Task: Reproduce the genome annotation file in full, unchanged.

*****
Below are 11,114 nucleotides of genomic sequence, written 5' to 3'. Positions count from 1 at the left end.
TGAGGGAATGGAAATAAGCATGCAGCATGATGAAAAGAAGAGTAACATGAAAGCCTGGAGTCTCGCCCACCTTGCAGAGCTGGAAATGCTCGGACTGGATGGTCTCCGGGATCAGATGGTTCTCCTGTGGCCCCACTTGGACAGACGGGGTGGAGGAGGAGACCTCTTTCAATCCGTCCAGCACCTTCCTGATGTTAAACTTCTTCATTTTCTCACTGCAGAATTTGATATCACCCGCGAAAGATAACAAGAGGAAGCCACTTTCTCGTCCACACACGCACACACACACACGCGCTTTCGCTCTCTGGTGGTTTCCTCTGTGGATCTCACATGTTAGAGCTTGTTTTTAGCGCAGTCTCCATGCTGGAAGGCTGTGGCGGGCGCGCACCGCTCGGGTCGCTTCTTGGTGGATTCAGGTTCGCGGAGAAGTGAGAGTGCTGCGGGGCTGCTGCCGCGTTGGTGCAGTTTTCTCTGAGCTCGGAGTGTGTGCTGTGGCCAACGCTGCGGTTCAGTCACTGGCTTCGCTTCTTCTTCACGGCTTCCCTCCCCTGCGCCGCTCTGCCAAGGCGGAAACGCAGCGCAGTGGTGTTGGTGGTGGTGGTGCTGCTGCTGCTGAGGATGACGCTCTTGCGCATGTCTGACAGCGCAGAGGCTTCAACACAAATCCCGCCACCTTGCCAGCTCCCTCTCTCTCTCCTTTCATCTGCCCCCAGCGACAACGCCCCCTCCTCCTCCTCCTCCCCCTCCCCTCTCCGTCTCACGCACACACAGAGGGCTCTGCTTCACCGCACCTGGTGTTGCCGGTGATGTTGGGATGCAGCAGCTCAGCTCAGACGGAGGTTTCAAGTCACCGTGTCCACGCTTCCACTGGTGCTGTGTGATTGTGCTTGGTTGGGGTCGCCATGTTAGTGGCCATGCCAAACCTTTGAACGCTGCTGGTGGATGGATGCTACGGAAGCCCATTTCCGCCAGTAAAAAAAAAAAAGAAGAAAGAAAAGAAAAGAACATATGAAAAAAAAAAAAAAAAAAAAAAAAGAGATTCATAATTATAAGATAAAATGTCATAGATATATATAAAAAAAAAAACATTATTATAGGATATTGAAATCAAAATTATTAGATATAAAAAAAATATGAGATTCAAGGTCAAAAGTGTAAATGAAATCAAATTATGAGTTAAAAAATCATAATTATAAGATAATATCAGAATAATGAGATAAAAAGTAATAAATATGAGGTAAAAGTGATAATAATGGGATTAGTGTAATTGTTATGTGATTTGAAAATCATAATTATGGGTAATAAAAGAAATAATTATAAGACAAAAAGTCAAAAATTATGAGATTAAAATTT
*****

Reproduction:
Below are 11,114 nucleotides of genomic sequence, written 5' to 3'. Positions count from 1 at the left end.
TGAGGGAATGGAAATAAGCATGCAGCATGATGAAAAGAAGAGTAACATGAAAGCCTGGAGTCTCGCCCACCTTGCAGAGCTGGAAATGCTCGGACTGGATGGTCTCCGGGATCAGATGGTTCTCCTGTGGCCCCACTTGGACAGACGGGGTGGAGGAGGAGACCTCTTTCAATCCGTCCAGCACCTTCCTGATGTTAAACTTCTTCATTTTCTCACTGCAGAATTTGATATCACCCGCGAAAGATAACAAGAGGAAGCCACTTTCTCGTCCACACACGCACACACACACACGCGCTTTCGCTCTCTGGTGGTTTCCTCTGTGGATCTCACATGTTAGAGCTTGTTTTTAGCGCAGTCTCCATGCTGGAAGGCTGTGGCGGGCGCGCACCGCTCGGGTCGCTTCTTGGTGGATTCAGGTTCGCGGAGAAGTGAGAGTGCTGCGGGGCTGCTGCCGCGTTGGTGCAGTTTTCTCTGAGCTCGGAGTGTGTGCTGTGGCCAACGCTGCGGTTCAGTCACTGGCTTCGCTTCTTCTTCACGGCTTCCCTCCCCTGCGCCGCTCTGCCAAGGCGGAAACGCAGCGCAGTGGTGTTGGTGGTGGTGGTGCTGCTGCTGCTGAGGATGACGCTCTTGCGCATGTCTGACAGCGCAGAGGCTTCAACACAAATCCCGCCACCTTGCCAGCTCCCTCTCTCTCTCCTTTCATCTGCCCCCAGCGACAACGCCCCCTCCTCCTCCTCCTCCCCCTCCCCTCTCCGTCTCACGCACACACAGAGGGCTCTGCTTCACCGCACCTGGTGTTGCCGGTGATGTTGGGATGCAGCAGCTCAGCTCAGACGGAGGTTTCAAGTCACCGTGTCCACGCTTCCACTGGTGCTGTGTGATTGTGCTTGGTTGGGGTCGCCATGTTAGTGGCCATGCCAAACCTTTGAACGCTGCTGGTGGATGGATGCTACGGAAGCCCATTTCCGCCAGTAAAAAAAAAAAAGAAGAAAGAAAAGAAAAGAACATATGAAAAAAAAAAAAAAAAAAAAAAAAGAGATTCATAATTATAAGATAAAATGTCATAGATATATATAAAAAAAAAAACATTATTATAGGATATTGAAATCAAAATTATTAGATATAAAAAAAATATGAGATTCAAGGTCAAAAGTGTAAATGAAATCAAATTATGAGTTAAAAAATCATAATTATAAGATAATATCAGAATAATGAGATAAAAAGTAATAAATATGAGGTAAAAGTGATAATAATGGGATTAGTGTAATTGTTATGTGATTTGAAAATCATAATTATGGGTAATAAAAGAAATAATTATAAGACAAAAAGTCAAAAATTATGAGATTAAAATTT